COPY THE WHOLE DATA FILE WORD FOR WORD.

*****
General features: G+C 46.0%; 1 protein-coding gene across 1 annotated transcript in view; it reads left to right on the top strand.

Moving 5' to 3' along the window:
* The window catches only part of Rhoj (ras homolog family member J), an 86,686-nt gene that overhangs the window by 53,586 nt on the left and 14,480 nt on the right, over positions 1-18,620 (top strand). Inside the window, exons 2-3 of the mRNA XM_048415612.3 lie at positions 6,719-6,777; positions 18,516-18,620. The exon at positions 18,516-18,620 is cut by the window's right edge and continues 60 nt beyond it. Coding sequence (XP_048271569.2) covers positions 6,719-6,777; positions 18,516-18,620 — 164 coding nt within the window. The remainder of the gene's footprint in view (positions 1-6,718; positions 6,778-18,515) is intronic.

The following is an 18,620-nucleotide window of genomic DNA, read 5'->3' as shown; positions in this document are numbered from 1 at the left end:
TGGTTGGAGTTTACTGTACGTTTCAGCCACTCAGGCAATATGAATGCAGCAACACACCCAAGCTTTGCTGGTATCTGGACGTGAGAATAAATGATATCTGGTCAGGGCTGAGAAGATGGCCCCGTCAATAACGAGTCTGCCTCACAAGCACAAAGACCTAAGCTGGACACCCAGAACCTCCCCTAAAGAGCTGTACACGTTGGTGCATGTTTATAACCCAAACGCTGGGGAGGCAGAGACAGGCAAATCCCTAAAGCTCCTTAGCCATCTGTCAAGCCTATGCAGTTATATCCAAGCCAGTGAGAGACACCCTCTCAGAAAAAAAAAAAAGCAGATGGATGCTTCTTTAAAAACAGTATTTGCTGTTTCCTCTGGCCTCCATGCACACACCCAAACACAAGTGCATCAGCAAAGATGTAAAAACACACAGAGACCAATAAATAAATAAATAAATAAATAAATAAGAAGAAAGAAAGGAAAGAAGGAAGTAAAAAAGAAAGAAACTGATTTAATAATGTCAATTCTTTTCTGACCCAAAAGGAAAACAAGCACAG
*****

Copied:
General features: G+C 46.0%; 1 protein-coding gene across 1 annotated transcript in view; it reads left to right on the top strand.

Moving 5' to 3' along the window:
* The window catches only part of Rhoj (ras homolog family member J), an 86,686-nt gene that overhangs the window by 53,586 nt on the left and 14,480 nt on the right, over positions 1-18,620 (top strand). Inside the window, exons 2-3 of the mRNA XM_048415612.3 lie at positions 6,719-6,777; positions 18,516-18,620. The exon at positions 18,516-18,620 is cut by the window's right edge and continues 60 nt beyond it. Coding sequence (XP_048271569.2) covers positions 6,719-6,777; positions 18,516-18,620 — 164 coding nt within the window. The remainder of the gene's footprint in view (positions 1-6,718; positions 6,778-18,515) is intronic.

The following is an 18,620-nucleotide window of genomic DNA, read 5'->3' as shown; positions in this document are numbered from 1 at the left end:
TGGTTGGAGTTTACTGTACGTTTCAGCCACTCAGGCAATATGAATGCAGCAACACACCCAAGCTTTGCTGGTATCTGGACGTGAGAATAAATGATATCTGGTCAGGGCTGAGAAGATGGCCCCGTCAATAACGAGTCTGCCTCACAAGCACAAAGACCTAAGCTGGACACCCAGAACCTCCCCTAAAGAGCTGTACACGTTGGTGCATGTTTATAACCCAAACGCTGGGGAGGCAGAGACAGGCAAATCCCTAAAGCTCCTTAGCCATCTGTCAAGCCTATGCAGTTATATCCAAGCCAGTGAGAGACACCCTCTCAGAAAAAAAAAAAAGCAGATGGATGCTTCTTTAAAAACAGTATTTGCTGTTTCCTCTGGCCTCCATGCACACACCCAAACACAAGTGCATCAGCAAAGATGTAAAAACACACAGAGACCAATAAATAAATAAATAAATAAATAAATAAGAAGAAAGAAAGGAAAGAAGGAAGTAAAAAAGAAAGAAACTGATTTAATAATGTCAATTCTTTTCTGACCCAAAAGGAAAACAAGCACAG